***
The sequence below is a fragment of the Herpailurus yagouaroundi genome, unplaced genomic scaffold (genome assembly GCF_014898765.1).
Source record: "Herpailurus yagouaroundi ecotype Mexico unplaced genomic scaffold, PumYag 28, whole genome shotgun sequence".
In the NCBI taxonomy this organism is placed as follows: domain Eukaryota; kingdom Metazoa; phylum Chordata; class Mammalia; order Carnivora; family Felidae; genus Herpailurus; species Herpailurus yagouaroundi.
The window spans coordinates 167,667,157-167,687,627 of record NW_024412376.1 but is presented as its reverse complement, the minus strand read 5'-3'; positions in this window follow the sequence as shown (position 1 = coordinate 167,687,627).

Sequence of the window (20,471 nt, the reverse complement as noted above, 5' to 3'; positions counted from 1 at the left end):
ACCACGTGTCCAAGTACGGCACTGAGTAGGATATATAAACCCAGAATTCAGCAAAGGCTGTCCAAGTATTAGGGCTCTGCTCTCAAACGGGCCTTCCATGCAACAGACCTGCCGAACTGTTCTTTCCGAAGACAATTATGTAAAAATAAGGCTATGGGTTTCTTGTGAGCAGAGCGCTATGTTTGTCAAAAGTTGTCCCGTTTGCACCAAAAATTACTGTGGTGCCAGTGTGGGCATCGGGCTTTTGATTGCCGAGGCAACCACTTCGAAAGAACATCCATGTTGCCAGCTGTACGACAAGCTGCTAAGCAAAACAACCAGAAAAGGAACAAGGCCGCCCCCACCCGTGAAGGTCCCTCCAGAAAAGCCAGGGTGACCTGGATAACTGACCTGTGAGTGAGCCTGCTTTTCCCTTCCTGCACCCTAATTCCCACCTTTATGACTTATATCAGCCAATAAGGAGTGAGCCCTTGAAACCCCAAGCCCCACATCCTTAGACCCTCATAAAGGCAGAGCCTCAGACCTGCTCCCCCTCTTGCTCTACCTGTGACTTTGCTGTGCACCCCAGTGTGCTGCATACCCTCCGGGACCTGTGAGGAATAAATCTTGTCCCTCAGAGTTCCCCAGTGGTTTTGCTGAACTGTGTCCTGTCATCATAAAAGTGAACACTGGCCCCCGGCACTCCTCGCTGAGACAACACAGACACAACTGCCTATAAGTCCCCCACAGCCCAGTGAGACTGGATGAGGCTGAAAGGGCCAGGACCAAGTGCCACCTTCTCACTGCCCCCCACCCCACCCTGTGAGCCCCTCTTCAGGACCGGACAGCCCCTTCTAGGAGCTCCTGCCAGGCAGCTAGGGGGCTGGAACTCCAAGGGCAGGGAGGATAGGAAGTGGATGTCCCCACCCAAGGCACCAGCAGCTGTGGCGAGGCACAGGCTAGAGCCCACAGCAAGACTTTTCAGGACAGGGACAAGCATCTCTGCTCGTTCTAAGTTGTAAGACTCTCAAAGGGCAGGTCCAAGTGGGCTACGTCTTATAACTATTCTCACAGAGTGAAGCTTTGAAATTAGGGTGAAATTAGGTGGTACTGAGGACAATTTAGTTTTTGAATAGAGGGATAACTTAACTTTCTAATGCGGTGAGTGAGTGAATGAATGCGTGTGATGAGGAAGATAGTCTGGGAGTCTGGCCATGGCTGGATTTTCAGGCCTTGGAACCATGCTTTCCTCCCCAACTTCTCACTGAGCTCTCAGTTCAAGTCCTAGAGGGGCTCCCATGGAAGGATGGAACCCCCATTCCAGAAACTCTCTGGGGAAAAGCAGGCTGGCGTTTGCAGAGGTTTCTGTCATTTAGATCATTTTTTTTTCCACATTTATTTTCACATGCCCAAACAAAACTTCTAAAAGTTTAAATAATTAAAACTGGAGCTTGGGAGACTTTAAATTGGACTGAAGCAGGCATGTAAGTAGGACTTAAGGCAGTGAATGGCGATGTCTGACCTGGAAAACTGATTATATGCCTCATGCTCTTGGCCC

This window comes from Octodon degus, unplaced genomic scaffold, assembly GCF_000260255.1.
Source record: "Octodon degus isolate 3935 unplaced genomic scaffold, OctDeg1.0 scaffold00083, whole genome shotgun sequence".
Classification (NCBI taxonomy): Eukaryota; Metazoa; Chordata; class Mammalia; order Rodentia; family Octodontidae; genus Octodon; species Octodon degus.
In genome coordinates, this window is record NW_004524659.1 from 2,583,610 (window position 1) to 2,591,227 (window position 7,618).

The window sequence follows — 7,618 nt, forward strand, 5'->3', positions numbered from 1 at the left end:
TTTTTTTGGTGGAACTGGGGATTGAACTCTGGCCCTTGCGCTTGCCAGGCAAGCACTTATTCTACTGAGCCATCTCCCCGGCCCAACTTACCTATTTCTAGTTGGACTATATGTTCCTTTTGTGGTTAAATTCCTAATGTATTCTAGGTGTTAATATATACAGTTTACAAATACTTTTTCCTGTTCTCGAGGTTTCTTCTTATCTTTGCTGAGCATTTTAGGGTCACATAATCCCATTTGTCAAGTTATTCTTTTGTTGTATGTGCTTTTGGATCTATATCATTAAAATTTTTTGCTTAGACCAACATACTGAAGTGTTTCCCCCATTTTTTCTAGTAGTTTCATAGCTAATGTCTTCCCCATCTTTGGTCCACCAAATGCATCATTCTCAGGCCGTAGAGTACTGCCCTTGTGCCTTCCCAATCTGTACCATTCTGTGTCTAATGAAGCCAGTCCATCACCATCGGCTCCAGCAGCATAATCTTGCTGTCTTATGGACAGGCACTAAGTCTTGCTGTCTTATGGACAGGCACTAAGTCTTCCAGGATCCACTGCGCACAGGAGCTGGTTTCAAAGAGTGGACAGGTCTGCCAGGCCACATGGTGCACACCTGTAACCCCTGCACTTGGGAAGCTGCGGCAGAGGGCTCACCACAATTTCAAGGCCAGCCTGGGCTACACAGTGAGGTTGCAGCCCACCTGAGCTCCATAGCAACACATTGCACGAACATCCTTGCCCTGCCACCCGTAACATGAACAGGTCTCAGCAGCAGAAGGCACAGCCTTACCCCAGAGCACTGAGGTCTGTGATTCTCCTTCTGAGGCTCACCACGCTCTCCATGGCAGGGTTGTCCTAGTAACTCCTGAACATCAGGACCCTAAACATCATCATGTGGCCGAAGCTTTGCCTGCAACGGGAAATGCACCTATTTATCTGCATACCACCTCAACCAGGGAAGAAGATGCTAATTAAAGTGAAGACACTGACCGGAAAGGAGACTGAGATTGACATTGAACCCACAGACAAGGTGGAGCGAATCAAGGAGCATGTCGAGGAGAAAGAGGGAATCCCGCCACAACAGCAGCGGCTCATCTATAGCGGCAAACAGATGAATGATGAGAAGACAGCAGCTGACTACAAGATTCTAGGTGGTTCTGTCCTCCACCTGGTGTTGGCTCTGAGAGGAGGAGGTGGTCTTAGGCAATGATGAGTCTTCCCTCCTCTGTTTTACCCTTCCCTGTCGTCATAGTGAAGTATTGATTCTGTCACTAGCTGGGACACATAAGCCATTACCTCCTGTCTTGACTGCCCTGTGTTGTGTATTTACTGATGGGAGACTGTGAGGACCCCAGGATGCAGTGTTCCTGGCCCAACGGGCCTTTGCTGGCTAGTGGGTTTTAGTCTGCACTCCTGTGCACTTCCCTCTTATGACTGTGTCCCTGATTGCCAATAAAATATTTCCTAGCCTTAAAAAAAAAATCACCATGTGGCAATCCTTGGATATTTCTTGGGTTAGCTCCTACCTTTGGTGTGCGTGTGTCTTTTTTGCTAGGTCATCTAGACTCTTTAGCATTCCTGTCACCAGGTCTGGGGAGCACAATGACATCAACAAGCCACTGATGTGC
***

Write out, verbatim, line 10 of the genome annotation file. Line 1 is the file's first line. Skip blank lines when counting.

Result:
In genome coordinates, this window is record NW_004524659.1 from 2,583,610 (window position 1) to 2,591,227 (window position 7,618).